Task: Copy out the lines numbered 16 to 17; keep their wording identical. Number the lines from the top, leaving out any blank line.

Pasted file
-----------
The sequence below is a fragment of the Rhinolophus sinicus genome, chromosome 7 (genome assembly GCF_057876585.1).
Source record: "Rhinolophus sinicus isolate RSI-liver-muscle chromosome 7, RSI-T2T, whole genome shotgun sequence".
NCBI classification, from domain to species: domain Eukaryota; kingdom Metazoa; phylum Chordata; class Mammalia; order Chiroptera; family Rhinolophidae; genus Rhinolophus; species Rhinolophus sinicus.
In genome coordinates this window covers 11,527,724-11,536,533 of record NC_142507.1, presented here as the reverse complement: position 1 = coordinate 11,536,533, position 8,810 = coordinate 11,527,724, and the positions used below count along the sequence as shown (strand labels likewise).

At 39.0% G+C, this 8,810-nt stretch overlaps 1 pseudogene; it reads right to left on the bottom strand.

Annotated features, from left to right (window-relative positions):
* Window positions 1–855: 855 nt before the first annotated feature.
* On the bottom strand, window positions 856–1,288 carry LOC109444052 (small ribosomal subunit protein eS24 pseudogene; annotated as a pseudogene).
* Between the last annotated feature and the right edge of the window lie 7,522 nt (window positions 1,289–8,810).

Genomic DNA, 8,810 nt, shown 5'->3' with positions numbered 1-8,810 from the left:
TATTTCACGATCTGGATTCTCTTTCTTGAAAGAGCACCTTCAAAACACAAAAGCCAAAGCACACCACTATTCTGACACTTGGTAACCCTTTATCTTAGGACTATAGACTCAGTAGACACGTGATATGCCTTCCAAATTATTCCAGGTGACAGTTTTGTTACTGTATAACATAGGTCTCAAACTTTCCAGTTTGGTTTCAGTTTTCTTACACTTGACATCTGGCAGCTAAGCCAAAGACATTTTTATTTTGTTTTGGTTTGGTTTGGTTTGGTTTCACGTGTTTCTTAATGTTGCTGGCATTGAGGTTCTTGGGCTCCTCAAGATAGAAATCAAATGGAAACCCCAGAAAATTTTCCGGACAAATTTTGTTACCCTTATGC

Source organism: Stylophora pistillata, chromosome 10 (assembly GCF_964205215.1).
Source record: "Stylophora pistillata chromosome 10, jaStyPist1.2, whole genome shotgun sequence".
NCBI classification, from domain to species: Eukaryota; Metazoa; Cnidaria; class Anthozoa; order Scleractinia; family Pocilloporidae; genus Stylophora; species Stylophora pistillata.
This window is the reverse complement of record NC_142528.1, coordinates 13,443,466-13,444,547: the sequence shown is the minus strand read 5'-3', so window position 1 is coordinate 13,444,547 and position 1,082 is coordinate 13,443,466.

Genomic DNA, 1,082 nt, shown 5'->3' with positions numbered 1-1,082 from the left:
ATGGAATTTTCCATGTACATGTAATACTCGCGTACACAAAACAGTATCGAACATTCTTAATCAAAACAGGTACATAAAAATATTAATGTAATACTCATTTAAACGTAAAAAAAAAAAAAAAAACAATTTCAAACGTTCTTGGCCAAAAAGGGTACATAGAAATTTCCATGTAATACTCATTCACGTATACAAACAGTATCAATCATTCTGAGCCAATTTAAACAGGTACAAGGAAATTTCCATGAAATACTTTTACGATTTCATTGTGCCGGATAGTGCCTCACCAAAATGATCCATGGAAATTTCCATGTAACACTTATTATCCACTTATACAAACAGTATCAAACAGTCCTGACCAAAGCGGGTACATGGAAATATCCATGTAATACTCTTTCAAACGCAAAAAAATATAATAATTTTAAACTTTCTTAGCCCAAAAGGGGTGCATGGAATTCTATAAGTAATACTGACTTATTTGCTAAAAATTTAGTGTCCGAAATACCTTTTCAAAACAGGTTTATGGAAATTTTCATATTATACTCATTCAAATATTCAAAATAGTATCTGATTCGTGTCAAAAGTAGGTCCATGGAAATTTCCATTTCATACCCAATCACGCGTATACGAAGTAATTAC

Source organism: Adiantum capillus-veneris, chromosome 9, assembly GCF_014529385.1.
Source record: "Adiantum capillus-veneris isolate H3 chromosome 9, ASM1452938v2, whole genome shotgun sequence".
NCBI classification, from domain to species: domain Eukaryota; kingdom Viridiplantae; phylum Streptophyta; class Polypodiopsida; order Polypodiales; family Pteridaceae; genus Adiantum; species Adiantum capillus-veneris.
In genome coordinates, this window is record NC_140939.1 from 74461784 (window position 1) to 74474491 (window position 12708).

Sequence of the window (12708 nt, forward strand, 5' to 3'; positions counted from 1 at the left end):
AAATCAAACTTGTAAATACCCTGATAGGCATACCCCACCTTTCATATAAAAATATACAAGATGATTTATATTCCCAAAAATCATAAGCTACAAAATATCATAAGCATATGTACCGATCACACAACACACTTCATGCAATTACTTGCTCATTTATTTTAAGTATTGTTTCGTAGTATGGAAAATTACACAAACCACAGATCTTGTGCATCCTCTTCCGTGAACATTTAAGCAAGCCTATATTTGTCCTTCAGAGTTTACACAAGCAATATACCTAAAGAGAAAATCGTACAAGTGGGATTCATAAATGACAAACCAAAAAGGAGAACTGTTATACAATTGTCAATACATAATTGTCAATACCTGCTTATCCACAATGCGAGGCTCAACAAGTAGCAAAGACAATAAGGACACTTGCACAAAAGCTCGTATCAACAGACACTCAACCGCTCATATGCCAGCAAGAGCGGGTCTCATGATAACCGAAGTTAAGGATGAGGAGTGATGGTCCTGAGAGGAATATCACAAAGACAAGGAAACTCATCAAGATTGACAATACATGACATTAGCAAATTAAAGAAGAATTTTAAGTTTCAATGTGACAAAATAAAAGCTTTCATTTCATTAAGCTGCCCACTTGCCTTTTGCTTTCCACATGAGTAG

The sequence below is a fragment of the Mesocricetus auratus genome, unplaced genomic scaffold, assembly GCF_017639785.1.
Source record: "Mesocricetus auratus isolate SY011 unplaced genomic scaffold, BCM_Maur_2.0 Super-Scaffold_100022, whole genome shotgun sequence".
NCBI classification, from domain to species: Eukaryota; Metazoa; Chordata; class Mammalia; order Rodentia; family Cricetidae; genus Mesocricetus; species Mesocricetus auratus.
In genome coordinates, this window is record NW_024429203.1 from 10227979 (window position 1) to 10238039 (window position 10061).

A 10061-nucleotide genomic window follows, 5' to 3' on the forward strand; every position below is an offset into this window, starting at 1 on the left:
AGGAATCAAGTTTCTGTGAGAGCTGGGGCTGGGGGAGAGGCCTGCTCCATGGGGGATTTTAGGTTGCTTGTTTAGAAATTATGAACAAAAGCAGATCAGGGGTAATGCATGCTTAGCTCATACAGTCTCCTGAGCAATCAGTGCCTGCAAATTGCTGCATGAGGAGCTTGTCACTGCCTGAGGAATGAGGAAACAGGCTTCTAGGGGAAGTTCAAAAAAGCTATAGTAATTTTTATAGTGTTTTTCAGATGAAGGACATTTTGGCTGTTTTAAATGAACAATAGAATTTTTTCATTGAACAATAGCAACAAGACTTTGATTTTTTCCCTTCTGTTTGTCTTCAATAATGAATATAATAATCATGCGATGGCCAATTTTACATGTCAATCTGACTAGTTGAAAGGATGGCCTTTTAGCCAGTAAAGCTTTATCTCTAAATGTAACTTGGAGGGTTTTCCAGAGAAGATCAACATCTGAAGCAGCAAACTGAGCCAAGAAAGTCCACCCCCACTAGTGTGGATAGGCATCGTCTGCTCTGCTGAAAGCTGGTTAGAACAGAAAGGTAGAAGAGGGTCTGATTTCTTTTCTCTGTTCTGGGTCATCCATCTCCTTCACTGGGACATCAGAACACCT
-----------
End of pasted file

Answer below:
Genomic DNA, 1,082 nt, shown 5'->3' with positions numbered 1-1,082 from the left:
ATGGAATTTTCCATGTACATGTAATACTCGCGTACACAAAACAGTATCGAACATTCTTAATCAAAACAGGTACATAAAAATATTAATGTAATACTCATTTAAACGTAAAAAAAAAAAAAAAAACAATTTCAAACGTTCTTGGCCAAAAAGGGTACATAGAAATTTCCATGTAATACTCATTCACGTATACAAACAGTATCAATCATTCTGAGCCAATTTAAACAGGTACAAGGAAATTTCCATGAAATACTTTTACGATTTCATTGTGCCGGATAGTGCCTCACCAAAATGATCCATGGAAATTTCCATGTAACACTTATTATCCACTTATACAAACAGTATCAAACAGTCCTGACCAAAGCGGGTACATGGAAATATCCATGTAATACTCTTTCAAACGCAAAAAAATATAATAATTTTAAACTTTCTTAGCCCAAAAGGGGTGCATGGAATTCTATAAGTAATACTGACTTATTTGCTAAAAATTTAGTGTCCGAAATACCTTTTCAAAACAGGTTTATGGAAATTTTCATATTATACTCATTCAAATATTCAAAATAGTATCTGATTCGTGTCAAAAGTAGGTCCATGGAAATTTCCATTTCATACCCAATCACGCGTATACGAAGTAATTAC